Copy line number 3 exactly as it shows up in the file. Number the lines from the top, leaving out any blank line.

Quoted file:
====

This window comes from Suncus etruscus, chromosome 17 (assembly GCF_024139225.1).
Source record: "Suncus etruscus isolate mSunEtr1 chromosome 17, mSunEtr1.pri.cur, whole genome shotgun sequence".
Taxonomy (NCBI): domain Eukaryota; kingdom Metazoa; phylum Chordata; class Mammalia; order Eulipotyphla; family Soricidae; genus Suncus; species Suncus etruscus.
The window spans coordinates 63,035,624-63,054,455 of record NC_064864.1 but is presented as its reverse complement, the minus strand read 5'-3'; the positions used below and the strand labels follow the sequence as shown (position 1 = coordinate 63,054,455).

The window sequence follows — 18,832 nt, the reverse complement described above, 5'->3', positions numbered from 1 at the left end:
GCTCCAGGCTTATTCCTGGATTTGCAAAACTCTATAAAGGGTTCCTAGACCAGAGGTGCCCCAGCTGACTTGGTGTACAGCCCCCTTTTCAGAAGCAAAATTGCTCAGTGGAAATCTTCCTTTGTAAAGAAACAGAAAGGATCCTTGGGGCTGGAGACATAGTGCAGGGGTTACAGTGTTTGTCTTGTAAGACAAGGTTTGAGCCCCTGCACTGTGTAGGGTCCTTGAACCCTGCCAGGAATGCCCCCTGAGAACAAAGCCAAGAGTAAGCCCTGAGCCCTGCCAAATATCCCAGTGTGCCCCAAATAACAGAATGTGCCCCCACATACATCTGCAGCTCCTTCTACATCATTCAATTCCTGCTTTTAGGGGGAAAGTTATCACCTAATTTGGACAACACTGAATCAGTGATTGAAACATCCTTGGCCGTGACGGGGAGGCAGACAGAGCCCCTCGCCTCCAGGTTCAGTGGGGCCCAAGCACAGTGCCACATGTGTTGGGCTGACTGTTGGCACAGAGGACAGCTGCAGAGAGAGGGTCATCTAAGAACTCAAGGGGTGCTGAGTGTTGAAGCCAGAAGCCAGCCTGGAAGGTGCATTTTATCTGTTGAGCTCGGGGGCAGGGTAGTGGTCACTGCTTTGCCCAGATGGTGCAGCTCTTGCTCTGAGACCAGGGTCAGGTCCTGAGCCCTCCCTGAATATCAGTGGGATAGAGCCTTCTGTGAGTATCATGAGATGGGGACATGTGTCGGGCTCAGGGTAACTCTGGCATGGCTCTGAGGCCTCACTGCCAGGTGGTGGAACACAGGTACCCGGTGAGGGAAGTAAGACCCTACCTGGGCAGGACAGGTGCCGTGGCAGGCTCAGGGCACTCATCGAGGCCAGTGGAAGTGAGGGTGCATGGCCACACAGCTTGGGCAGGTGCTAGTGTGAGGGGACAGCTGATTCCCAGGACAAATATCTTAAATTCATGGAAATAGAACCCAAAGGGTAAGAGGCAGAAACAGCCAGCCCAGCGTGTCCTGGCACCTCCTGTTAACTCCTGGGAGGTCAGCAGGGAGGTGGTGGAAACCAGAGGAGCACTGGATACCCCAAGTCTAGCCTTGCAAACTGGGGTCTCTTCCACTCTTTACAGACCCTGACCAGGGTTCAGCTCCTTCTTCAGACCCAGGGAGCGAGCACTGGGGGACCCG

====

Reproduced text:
Taxonomy (NCBI): domain Eukaryota; kingdom Metazoa; phylum Chordata; class Mammalia; order Eulipotyphla; family Soricidae; genus Suncus; species Suncus etruscus.